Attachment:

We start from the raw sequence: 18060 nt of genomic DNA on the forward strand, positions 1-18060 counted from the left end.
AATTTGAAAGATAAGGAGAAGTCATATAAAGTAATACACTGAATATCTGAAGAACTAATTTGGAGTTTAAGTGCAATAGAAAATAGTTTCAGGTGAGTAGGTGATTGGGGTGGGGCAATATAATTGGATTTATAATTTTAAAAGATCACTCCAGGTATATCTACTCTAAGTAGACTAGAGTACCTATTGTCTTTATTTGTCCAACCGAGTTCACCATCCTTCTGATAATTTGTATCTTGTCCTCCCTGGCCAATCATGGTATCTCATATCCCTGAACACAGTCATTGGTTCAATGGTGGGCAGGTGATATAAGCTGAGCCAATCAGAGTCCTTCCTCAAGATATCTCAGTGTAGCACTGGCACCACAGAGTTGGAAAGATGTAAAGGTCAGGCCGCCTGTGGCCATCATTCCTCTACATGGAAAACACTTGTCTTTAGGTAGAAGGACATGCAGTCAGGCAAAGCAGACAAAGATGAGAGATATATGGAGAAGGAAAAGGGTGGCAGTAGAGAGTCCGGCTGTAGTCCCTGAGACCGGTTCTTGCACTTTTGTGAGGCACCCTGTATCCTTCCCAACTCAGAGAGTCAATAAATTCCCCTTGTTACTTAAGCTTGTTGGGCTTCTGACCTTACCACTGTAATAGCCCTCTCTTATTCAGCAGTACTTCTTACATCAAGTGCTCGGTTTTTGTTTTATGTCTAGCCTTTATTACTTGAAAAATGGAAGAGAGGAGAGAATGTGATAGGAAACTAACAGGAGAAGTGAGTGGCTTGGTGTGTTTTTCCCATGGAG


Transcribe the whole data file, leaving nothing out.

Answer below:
We start from the raw sequence: 18060 nt of genomic DNA on the forward strand, positions 1-18060 counted from the left end.
AATTTGAAAGATAAGGAGAAGTCATATAAAGTAATACACTGAATATCTGAAGAACTAATTTGGAGTTTAAGTGCAATAGAAAATAGTTTCAGGTGAGTAGGTGATTGGGGTGGGGCAATATAATTGGATTTATAATTTTAAAAGATCACTCCAGGTATATCTACTCTAAGTAGACTAGAGTACCTATTGTCTTTATTTGTCCAACCGAGTTCACCATCCTTCTGATAATTTGTATCTTGTCCTCCCTGGCCAATCATGGTATCTCATATCCCTGAACACAGTCATTGGTTCAATGGTGGGCAGGTGATATAAGCTGAGCCAATCAGAGTCCTTCCTCAAGATATCTCAGTGTAGCACTGGCACCACAGAGTTGGAAAGATGTAAAGGTCAGGCCGCCTGTGGCCATCATTCCTCTACATGGAAAACACTTGTCTTTAGGTAGAAGGACATGCAGTCAGGCAAAGCAGACAAAGATGAGAGATATATGGAGAAGGAAAAGGGTGGCAGTAGAGAGTCCGGCTGTAGTCCCTGAGACCGGTTCTTGCACTTTTGTGAGGCACCCTGTATCCTTCCCAACTCAGAGAGTCAATAAATTCCCCTTGTTACTTAAGCTTGTTGGGCTTCTGACCTTACCACTGTAATAGCCCTCTCTTATTCAGCAGTACTTCTTACATCAAGTGCTCGGTTTTTGTTTTATGTCTAGCCTTTATTACTTGAAAAATGGAAGAGAGGAGAGAATGTGATAGGAAACTAACAGGAGAAGTGAGTGGCTTGGTGTGTTTTTCCCATGGAG